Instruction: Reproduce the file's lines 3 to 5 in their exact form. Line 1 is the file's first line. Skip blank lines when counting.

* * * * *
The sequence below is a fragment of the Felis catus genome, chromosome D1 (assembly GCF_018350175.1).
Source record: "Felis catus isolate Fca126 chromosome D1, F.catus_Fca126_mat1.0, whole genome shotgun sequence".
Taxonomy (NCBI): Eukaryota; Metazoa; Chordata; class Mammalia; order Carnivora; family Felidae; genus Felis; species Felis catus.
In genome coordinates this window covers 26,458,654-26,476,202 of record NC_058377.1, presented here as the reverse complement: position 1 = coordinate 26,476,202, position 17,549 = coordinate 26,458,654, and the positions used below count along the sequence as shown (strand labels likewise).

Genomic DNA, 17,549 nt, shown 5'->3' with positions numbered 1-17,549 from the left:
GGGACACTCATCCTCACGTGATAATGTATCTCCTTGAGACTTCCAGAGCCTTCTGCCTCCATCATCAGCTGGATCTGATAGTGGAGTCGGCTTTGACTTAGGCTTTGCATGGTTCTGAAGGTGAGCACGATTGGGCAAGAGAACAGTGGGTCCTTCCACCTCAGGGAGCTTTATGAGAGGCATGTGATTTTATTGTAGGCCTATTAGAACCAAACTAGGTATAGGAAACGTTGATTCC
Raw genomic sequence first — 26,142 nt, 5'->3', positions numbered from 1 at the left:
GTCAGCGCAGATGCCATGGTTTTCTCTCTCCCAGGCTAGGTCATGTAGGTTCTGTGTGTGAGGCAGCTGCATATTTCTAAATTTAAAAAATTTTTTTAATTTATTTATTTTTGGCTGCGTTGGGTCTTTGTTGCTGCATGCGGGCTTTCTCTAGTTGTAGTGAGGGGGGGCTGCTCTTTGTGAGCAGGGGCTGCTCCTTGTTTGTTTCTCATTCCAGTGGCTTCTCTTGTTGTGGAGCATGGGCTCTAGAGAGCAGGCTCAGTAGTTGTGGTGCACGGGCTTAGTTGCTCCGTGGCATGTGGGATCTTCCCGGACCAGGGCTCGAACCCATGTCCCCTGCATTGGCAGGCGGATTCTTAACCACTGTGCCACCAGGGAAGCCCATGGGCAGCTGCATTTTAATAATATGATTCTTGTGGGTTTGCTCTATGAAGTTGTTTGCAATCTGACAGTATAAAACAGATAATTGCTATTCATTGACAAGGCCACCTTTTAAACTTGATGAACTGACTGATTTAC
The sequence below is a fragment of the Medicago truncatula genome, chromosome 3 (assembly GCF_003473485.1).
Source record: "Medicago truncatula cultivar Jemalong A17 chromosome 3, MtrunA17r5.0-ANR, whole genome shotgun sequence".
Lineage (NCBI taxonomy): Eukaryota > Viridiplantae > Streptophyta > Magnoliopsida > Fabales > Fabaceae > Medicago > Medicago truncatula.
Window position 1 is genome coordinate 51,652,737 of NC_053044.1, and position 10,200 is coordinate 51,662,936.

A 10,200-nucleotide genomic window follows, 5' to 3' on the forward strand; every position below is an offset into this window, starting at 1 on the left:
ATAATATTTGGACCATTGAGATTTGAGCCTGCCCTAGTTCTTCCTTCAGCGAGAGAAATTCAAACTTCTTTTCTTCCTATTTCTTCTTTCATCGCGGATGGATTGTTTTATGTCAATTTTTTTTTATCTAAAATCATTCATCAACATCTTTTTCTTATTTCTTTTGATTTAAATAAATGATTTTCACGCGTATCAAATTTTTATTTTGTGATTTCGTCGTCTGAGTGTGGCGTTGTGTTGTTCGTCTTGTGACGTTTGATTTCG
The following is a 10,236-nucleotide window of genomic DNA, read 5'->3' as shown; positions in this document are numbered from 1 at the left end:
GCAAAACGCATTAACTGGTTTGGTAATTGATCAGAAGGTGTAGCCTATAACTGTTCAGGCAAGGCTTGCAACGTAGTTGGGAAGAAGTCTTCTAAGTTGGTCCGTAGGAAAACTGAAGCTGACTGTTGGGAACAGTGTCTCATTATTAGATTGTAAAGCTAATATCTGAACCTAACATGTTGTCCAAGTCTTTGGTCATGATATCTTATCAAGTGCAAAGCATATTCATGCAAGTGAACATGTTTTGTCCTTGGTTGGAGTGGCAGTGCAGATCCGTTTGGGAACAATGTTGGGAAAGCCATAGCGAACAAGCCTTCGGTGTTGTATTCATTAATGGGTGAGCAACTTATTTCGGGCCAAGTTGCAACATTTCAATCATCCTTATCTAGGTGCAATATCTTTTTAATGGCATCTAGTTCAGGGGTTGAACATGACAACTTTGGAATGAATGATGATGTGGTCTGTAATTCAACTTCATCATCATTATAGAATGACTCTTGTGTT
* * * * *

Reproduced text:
Taxonomy (NCBI): Eukaryota; Metazoa; Chordata; class Mammalia; order Carnivora; family Felidae; genus Felis; species Felis catus.
In genome coordinates this window covers 26,458,654-26,476,202 of record NC_058377.1, presented here as the reverse complement: position 1 = coordinate 26,476,202, position 17,549 = coordinate 26,458,654, and the positions used below count along the sequence as shown (strand labels likewise).

Genomic DNA, 17,549 nt, shown 5'->3' with positions numbered 1-17,549 from the left: